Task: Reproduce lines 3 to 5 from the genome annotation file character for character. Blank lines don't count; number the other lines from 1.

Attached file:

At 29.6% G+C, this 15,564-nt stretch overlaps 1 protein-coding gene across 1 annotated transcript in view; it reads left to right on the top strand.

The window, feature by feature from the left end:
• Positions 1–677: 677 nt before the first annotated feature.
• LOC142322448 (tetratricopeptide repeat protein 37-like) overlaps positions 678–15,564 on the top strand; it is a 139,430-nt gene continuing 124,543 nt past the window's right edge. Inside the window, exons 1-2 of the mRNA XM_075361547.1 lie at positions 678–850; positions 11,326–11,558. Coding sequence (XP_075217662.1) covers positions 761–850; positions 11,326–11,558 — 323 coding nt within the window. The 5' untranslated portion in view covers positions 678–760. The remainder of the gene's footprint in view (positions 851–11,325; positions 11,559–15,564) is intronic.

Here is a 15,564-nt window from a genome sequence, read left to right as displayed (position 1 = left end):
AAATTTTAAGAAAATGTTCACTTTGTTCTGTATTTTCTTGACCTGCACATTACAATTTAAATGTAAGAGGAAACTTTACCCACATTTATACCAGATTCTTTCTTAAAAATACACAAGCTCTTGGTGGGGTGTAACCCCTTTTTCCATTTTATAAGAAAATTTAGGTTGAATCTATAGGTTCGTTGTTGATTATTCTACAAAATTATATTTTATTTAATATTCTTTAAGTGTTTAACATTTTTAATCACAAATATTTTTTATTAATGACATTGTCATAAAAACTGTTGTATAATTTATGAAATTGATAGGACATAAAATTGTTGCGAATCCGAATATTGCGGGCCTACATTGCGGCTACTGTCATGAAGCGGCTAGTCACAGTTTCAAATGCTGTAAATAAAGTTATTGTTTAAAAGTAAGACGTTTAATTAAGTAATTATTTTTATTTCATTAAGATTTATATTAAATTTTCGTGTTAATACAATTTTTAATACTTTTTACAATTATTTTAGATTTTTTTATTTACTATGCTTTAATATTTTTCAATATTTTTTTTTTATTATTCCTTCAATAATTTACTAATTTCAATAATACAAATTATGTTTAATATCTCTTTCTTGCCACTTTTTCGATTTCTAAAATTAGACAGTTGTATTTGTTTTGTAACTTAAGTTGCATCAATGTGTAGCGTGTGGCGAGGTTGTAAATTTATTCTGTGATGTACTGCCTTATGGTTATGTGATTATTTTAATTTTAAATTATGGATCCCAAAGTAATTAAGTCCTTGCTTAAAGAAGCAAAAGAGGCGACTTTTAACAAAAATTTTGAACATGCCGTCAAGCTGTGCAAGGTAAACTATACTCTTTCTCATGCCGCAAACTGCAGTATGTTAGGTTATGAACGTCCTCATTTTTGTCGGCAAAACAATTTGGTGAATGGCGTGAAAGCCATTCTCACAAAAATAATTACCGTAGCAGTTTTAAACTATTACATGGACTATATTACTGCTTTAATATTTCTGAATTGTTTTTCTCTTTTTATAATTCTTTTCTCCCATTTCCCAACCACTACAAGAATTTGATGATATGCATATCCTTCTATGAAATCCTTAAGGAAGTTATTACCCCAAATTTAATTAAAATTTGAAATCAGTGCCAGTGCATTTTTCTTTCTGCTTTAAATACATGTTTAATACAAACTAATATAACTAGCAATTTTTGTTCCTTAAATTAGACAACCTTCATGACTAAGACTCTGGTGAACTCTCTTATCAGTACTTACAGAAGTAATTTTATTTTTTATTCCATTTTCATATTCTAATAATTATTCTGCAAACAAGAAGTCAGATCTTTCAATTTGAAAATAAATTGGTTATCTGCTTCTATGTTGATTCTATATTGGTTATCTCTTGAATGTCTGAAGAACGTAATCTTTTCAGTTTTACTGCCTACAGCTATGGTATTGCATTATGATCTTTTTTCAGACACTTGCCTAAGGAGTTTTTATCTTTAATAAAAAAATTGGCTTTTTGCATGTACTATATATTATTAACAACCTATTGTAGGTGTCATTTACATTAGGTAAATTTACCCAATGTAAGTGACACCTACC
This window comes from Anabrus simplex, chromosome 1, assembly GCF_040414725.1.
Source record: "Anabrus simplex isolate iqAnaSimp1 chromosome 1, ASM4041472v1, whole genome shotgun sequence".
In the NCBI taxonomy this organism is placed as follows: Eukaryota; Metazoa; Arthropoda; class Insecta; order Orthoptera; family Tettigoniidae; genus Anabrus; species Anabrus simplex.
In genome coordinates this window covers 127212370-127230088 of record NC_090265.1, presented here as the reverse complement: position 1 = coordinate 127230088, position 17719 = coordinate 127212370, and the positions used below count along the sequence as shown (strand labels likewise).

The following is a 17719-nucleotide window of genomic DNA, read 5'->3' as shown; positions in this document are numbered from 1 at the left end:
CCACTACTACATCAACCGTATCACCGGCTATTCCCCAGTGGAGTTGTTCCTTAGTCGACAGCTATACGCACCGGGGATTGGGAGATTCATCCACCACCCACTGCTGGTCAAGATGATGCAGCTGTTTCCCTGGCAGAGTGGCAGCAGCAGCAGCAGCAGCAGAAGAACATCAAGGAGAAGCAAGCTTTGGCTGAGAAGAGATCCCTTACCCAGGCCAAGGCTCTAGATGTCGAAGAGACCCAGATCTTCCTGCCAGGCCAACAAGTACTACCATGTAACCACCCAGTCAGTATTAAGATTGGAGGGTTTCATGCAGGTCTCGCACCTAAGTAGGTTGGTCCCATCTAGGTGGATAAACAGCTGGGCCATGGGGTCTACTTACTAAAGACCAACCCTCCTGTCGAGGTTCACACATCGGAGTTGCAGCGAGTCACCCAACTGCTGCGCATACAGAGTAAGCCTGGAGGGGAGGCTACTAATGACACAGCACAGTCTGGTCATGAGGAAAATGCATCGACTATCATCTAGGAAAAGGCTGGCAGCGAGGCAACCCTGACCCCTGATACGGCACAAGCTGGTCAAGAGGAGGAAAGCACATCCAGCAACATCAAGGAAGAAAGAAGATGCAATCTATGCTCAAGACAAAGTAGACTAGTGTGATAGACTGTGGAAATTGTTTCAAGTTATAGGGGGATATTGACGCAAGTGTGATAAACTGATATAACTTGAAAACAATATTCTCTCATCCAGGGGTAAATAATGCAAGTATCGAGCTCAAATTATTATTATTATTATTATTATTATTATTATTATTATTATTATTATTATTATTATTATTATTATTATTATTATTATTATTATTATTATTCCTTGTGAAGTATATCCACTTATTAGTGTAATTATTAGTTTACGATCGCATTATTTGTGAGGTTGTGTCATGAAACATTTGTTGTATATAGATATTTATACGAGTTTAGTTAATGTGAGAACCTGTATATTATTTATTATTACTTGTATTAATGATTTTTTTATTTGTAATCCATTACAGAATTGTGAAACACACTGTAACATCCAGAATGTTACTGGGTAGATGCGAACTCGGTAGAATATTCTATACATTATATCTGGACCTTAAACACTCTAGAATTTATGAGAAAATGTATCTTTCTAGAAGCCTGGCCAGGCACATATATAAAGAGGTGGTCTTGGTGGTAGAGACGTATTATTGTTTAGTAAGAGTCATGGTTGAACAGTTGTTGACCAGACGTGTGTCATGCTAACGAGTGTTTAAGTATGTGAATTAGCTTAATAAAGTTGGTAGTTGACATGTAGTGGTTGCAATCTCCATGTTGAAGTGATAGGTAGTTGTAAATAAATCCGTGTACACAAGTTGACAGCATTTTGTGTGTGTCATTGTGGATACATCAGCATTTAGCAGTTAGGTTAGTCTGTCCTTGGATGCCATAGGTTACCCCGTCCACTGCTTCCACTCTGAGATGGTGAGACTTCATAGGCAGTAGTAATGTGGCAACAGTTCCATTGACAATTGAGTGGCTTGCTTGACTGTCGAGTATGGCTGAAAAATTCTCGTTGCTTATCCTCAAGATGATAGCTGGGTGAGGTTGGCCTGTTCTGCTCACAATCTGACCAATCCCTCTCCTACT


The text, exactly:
• Positions 1–677: 677 nt before the first annotated feature.
• LOC142322448 (tetratricopeptide repeat protein 37-like) overlaps positions 678–15,564 on the top strand; it is a 139,430-nt gene continuing 124,543 nt past the window's right edge. Inside the window, exons 1-2 of the mRNA XM_075361547.1 lie at positions 678–850; positions 11,326–11,558. Coding sequence (XP_075217662.1) covers positions 761–850; positions 11,326–11,558 — 323 coding nt within the window. The 5' untranslated portion in view covers positions 678–760. The remainder of the gene's footprint in view (positions 851–11,325; positions 11,559–15,564) is intronic.

Here is a 15,564-nt window from a genome sequence, read left to right as displayed (position 1 = left end):